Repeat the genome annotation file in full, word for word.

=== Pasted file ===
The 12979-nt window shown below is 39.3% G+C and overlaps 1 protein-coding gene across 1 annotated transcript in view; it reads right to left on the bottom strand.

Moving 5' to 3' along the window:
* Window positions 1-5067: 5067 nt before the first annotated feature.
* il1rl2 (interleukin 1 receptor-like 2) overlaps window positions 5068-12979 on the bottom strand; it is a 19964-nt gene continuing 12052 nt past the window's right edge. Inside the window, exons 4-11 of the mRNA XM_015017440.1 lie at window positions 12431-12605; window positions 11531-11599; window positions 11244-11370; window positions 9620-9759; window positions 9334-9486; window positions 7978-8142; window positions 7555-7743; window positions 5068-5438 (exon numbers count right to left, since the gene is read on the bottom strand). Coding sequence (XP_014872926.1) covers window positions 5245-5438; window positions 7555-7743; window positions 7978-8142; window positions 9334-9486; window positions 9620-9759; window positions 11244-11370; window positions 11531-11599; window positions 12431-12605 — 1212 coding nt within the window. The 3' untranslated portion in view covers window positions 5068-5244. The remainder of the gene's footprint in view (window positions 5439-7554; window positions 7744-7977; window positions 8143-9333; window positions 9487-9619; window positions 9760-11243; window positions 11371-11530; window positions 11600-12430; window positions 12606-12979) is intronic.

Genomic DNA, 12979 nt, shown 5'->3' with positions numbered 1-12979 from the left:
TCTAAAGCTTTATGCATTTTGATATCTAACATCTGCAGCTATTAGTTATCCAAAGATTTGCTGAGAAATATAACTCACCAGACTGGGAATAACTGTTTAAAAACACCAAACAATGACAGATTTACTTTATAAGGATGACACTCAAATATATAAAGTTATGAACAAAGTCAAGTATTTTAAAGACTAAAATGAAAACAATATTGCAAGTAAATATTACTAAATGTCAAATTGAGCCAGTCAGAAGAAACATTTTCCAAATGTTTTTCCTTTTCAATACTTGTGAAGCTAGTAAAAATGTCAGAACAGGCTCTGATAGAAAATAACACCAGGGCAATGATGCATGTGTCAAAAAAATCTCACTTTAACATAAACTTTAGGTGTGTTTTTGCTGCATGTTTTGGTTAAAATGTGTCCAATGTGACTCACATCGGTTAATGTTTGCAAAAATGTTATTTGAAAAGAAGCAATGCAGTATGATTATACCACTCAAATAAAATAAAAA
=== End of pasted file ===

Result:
The 12979-nt window shown below is 39.3% G+C and overlaps 1 protein-coding gene across 1 annotated transcript in view; it reads right to left on the bottom strand.

Moving 5' to 3' along the window:
* Window positions 1-5067: 5067 nt before the first annotated feature.
* il1rl2 (interleukin 1 receptor-like 2) overlaps window positions 5068-12979 on the bottom strand; it is a 19964-nt gene continuing 12052 nt past the window's right edge. Inside the window, exons 4-11 of the mRNA XM_015017440.1 lie at window positions 12431-12605; window positions 11531-11599; window positions 11244-11370; window positions 9620-9759; window positions 9334-9486; window positions 7978-8142; window positions 7555-7743; window positions 5068-5438 (exon numbers count right to left, since the gene is read on the bottom strand). Coding sequence (XP_014872926.1) covers window positions 5245-5438; window positions 7555-7743; window positions 7978-8142; window positions 9334-9486; window positions 9620-9759; window positions 11244-11370; window positions 11531-11599; window positions 12431-12605 — 1212 coding nt within the window. The 3' untranslated portion in view covers window positions 5068-5244. The remainder of the gene's footprint in view (window positions 5439-7554; window positions 7744-7977; window positions 8143-9333; window positions 9487-9619; window positions 9760-11243; window positions 11371-11530; window positions 11600-12430; window positions 12606-12979) is intronic.

Genomic DNA, 12979 nt, shown 5'->3' with positions numbered 1-12979 from the left:
TCTAAAGCTTTATGCATTTTGATATCTAACATCTGCAGCTATTAGTTATCCAAAGATTTGCTGAGAAATATAACTCACCAGACTGGGAATAACTGTTTAAAAACACCAAACAATGACAGATTTACTTTATAAGGATGACACTCAAATATATAAAGTTATGAACAAAGTCAAGTATTTTAAAGACTAAAATGAAAACAATATTGCAAGTAAATATTACTAAATGTCAAATTGAGCCAGTCAGAAGAAACATTTTCCAAATGTTTTTCCTTTTCAATACTTGTGAAGCTAGTAAAAATGTCAGAACAGGCTCTGATAGAAAATAACACCAGGGCAATGATGCATGTGTCAAAAAAATCTCACTTTAACATAAACTTTAGGTGTGTTTTTGCTGCATGTTTTGGTTAAAATGTGTCCAATGTGACTCACATCGGTTAATGTTTGCAAAAATGTTATTTGAAAAGAAGCAATGCAGTATGATTATACCACTCAAATAAAATAAAAA